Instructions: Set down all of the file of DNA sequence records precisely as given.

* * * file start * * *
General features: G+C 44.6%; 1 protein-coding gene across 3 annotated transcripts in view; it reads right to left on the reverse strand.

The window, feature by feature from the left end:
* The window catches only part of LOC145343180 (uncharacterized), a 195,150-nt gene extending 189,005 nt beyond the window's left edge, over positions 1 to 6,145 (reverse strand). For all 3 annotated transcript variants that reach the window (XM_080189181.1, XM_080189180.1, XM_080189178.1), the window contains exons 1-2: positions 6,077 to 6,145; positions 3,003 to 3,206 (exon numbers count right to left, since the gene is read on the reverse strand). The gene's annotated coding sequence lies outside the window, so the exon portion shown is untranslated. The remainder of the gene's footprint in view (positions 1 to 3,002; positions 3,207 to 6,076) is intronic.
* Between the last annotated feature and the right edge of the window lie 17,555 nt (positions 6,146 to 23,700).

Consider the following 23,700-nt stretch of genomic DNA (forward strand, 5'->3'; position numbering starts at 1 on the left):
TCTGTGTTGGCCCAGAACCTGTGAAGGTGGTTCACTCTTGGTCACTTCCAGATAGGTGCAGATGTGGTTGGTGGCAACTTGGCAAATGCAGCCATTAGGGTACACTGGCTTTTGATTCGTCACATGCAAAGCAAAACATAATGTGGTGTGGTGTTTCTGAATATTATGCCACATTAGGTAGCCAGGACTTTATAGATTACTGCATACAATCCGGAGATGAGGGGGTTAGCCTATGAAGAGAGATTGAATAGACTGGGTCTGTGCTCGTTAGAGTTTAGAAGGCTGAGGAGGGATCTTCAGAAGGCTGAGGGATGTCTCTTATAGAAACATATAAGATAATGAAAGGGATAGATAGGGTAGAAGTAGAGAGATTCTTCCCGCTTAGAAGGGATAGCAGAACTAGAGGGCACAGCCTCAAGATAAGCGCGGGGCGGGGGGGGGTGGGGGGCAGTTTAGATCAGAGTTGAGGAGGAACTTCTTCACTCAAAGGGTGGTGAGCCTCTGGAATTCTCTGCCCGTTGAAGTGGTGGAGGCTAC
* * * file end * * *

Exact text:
General features: G+C 44.6%; 1 protein-coding gene across 3 annotated transcripts in view; it reads right to left on the reverse strand.

The window, feature by feature from the left end:
* The window catches only part of LOC145343180 (uncharacterized), a 195,150-nt gene extending 189,005 nt beyond the window's left edge, over positions 1 to 6,145 (reverse strand). For all 3 annotated transcript variants that reach the window (XM_080189181.1, XM_080189180.1, XM_080189178.1), the window contains exons 1-2: positions 6,077 to 6,145; positions 3,003 to 3,206 (exon numbers count right to left, since the gene is read on the reverse strand). The gene's annotated coding sequence lies outside the window, so the exon portion shown is untranslated. The remainder of the gene's footprint in view (positions 1 to 3,002; positions 3,207 to 6,076) is intronic.
* Between the last annotated feature and the right edge of the window lie 17,555 nt (positions 6,146 to 23,700).

Consider the following 23,700-nt stretch of genomic DNA (forward strand, 5'->3'; position numbering starts at 1 on the left):
TCTGTGTTGGCCCAGAACCTGTGAAGGTGGTTCACTCTTGGTCACTTCCAGATAGGTGCAGATGTGGTTGGTGGCAACTTGGCAAATGCAGCCATTAGGGTACACTGGCTTTTGATTCGTCACATGCAAAGCAAAACATAATGTGGTGTGGTGTTTCTGAATATTATGCCACATTAGGTAGCCAGGACTTTATAGATTACTGCATACAATCCGGAGATGAGGGGGTTAGCCTATGAAGAGAGATTGAATAGACTGGGTCTGTGCTCGTTAGAGTTTAGAAGGCTGAGGAGGGATCTTCAGAAGGCTGAGGGATGTCTCTTATAGAAACATATAAGATAATGAAAGGGATAGATAGGGTAGAAGTAGAGAGATTCTTCCCGCTTAGAAGGGATAGCAGAACTAGAGGGCACAGCCTCAAGATAAGCGCGGGGCGGGGGGGGGTGGGGGGCAGTTTAGATCAGAGTTGAGGAGGAACTTCTTCACTCAAAGGGTGGTGAGCCTCTGGAATTCTCTGCCCGTTGAAGTGGTGGAGGCTAC